Travelling on a City Night Line train
At a glance
- Night train
Night trains are a good way of saving on hotel costs and maximising time at your destination. Whether you are travelling alone, as a couple or with friends and family, City Night Line (CNL) services, operated mainly by Deutsche Bahn (DB), catered to both leisure and business travellers. However, DB did not invest in new carriages, and some of the trains were showing their age. So CNL as a brand disappeared in December 2016, with many routes being taken over by Austrian Railways (ÖBB) with their rapidly expanding Nightjet network. ÖBB promise big investments in modern sleeping cars and couchettes, which will surely bring a new lease of life to European night trains.
City Night Line services ran to Basel, Berlin, Bologna, Florence, Hamburg, Milan, Munich, Rome, Venice and Zurich and were thus ideal for snoozing your way across Europe by night. On many routes you could take your bicycle or winter sports equipment on board.
You could take to the stars and travel on City Night Line trains bearing names like Perseus, Pegasus, Aurora and Sirius. Adjacent Sleeper compartments could be booked with inter-connecting doors for extra berths and space (a combination of Economy and Deluxe compartments was possible on some trains). For those travelling in Sleeper accommodation, breakfast was served in their compartment.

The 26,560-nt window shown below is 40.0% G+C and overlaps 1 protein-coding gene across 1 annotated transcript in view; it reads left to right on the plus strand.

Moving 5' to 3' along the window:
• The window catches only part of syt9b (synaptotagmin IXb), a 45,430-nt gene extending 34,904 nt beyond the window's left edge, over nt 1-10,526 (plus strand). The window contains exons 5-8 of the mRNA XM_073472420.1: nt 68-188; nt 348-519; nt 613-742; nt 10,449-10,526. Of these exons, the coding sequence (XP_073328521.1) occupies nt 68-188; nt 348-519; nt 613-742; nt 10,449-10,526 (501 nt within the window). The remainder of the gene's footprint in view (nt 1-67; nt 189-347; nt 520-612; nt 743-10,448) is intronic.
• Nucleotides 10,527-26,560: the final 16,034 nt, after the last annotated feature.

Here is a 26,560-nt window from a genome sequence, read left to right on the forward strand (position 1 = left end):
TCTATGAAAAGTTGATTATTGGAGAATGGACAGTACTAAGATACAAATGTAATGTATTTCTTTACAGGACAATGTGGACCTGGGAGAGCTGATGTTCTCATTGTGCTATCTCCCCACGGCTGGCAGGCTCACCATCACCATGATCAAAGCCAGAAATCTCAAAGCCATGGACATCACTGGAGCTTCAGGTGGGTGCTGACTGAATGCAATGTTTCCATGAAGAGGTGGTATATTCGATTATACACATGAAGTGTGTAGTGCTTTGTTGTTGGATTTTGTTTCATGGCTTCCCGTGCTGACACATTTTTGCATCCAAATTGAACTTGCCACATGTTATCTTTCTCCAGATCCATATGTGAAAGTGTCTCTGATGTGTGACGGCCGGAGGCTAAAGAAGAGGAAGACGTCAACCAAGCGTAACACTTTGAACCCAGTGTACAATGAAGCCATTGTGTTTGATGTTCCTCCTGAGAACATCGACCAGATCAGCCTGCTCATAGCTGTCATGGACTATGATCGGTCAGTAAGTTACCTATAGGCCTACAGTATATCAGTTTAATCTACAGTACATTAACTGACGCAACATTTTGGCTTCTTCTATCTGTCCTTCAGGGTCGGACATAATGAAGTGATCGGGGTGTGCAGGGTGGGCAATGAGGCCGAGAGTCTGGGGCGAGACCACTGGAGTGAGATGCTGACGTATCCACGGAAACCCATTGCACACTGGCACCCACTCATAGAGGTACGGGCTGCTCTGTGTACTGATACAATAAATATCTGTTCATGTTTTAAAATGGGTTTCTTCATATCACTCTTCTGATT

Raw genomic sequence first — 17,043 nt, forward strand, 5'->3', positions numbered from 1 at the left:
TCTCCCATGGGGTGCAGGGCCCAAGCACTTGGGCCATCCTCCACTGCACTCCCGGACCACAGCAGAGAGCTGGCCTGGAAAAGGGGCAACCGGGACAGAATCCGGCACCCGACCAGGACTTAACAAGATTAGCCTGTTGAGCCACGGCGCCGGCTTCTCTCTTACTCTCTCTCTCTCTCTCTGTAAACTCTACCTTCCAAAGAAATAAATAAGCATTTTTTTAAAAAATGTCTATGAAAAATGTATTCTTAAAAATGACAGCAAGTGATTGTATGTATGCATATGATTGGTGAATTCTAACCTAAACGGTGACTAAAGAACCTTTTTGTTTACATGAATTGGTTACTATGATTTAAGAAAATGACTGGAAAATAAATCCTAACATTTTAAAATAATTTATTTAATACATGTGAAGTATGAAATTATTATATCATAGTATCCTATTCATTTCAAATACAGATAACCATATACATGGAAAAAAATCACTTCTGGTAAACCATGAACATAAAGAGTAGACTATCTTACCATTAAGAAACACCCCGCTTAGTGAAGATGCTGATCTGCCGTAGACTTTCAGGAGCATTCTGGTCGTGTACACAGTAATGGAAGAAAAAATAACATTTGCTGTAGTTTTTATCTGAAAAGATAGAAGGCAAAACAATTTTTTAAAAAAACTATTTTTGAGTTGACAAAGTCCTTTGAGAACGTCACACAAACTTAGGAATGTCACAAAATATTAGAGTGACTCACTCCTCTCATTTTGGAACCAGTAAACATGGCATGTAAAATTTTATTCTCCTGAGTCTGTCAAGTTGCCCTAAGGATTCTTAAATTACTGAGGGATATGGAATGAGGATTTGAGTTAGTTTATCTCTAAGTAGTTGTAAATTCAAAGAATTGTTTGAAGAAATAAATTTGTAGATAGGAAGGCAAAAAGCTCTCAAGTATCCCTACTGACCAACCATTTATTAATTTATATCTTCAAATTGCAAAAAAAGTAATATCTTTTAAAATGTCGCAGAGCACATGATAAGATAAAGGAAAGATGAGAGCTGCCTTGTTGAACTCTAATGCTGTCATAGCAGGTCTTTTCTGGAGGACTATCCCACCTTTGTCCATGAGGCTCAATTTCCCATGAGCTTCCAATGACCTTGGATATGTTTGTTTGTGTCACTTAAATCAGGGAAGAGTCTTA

Seating and sleeping on City Night Line
Some CNL trains conveyed older day-train carriages that had regular seated accommodation in six-seat compartments. Other routes had seats in air-conditioned open-plan carriages. If at all possible, it was good to opt for at least a couchette. The extra comfort and the promise of a good night’s rest meant that the upgrade was money well spent. Where a City Night Line train conveyed seated accommodation, those carriages had an IC train number (rather than a CNL prefix).
Food and drink on City Night Line
Sad but true: restaurant cars were phased out on City Night Line trains before the demise of the entire brand. So you had to go prepared and have supper before boarding the train – or take a hamper and bottle of wine on board. The train attendant in sleeping cars would usually sell snacks and drinks (including beer). Travellers in seats and couchettes could also purchase refreshments from sleeping car staff (including breakfast).